The Painter and the Thief
by Cat McAlpine
Barbora Kysilkova is a hyper-realistic painter known for her large, dark pieces. But when two of her paintings are stolen from a gallery in the middle of the day, she begins an unexpected journey to reclaim the most important piece in her collection. Boldly, she asks one of thieves if she can paint him, and he nervously agrees. Though he swears he was too high to remember what happened to the paintings, Barbora cannot stop painting Karl Bertil-Nordland.
The Painter carefully teases out The Thief, but he is watching her right back. What follows is a tender exploration of the things that make us feel broken and how we absorb them into our identities.
The narrative weaving of The Painter and The Thief is what makes it a truly great documentary. Director Benjamin Ree shows you the story through two sets of eyes, both staring into the other. He shapes a beautiful give and take that relates the events based on how they were experienced rather than exactly how they happened.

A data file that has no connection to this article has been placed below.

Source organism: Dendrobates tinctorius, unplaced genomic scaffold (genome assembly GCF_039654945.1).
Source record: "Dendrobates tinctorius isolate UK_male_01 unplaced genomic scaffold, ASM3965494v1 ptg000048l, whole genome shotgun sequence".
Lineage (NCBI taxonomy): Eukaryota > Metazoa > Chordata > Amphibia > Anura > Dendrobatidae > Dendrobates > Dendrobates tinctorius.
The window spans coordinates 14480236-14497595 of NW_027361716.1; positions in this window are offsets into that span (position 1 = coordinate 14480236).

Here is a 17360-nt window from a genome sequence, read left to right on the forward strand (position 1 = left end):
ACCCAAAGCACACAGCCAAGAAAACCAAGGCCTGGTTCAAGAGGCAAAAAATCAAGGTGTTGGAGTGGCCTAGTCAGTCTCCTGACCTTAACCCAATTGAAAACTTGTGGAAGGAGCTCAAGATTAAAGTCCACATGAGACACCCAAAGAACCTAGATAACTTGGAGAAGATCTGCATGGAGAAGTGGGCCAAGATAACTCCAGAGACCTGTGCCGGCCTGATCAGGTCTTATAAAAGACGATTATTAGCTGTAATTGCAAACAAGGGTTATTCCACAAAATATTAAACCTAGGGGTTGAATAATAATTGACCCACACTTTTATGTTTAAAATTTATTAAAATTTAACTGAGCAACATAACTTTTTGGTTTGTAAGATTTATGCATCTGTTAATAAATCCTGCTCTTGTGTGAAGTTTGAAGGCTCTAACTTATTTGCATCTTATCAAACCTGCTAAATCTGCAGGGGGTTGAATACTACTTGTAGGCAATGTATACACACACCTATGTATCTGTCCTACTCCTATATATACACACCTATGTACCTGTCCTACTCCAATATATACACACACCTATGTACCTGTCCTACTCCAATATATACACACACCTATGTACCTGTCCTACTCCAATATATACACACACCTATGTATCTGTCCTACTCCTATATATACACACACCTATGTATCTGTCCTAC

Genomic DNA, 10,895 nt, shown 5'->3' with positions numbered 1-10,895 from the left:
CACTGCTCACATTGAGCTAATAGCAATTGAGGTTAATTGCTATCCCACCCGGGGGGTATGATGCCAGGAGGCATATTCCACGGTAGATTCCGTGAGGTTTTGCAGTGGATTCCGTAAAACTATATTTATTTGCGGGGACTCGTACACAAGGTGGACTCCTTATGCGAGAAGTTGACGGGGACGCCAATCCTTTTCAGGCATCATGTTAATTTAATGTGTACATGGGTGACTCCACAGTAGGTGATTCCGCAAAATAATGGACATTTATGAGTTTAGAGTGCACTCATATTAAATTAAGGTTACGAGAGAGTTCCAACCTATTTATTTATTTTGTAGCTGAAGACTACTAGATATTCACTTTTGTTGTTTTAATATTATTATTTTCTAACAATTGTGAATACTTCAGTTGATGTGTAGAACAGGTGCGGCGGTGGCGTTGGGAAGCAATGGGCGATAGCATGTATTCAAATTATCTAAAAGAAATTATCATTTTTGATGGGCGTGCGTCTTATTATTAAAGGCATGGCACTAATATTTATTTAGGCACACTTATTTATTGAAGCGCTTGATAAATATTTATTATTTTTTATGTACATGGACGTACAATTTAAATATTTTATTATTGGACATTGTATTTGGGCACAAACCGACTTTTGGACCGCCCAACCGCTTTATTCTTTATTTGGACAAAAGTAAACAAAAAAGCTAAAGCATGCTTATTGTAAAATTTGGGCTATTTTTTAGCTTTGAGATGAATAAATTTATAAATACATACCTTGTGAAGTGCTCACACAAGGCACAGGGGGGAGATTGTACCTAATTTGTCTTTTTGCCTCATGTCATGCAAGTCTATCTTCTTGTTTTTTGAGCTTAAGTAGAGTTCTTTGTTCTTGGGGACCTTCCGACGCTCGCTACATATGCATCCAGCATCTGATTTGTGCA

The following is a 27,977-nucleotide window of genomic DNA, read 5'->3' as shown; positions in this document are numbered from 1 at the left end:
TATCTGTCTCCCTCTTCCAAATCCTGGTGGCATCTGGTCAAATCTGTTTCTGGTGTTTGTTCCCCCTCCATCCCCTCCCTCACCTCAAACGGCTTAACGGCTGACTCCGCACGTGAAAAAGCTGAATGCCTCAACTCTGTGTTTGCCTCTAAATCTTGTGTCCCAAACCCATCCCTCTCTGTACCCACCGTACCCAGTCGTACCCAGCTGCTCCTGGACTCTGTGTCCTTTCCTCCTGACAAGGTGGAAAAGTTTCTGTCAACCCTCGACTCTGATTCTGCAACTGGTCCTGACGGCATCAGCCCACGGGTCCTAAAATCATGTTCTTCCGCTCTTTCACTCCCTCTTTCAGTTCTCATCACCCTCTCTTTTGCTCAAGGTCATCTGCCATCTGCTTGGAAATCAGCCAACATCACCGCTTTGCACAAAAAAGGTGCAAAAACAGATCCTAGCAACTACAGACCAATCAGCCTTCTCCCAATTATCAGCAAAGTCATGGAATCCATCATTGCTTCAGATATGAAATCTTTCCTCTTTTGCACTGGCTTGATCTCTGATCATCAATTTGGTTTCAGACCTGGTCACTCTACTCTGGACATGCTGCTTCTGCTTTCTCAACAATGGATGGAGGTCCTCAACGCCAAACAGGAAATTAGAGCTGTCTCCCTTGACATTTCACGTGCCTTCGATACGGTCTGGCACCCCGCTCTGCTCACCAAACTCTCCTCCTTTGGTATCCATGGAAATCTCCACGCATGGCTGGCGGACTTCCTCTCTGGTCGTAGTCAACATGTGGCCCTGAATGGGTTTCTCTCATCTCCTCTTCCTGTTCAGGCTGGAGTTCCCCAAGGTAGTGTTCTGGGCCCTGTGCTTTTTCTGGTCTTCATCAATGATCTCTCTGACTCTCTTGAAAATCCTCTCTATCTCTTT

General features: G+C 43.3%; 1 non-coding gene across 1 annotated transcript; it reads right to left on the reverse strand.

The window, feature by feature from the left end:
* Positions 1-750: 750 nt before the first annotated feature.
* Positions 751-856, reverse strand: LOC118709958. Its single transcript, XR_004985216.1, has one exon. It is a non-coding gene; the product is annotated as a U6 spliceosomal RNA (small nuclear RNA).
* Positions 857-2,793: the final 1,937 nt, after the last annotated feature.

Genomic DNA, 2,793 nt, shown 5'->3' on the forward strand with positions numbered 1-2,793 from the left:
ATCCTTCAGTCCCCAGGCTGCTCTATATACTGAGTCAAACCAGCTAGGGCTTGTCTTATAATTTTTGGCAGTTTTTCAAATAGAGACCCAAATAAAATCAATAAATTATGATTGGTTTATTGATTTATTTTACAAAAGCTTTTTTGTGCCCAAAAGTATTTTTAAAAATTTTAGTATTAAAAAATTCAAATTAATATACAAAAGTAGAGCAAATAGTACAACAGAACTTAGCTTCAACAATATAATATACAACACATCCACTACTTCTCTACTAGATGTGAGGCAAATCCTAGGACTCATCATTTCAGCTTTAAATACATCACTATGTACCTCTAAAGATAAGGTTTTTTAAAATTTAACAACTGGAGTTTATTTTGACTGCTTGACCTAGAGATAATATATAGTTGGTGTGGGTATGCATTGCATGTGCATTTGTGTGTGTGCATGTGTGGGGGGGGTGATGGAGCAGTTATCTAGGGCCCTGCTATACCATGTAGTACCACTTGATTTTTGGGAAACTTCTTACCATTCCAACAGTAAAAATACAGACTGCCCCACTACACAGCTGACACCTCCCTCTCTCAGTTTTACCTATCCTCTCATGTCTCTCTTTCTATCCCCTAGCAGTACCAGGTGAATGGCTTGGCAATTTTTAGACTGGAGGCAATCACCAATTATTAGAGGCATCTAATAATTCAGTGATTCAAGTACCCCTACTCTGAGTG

In exploring the way Barbora and Karl see each other, Ree also explores how we grapple with our many faces, comparing the way we present ourselves and the way we are seen by others.
When Karl sees Barbora’s first painting of him, he is utterly transfixed by the portrait. He cannot take his eyes off of it as he stands and begins to loudly weep.
Although The Painter and The Thief takes a winding path into an incredible and unexpected friendship, it never forgets that it began as a mystery.
This documentary is so intriguing and so honest, you’ll be transfixed until the incredibly satisfying and almost unbelievable end.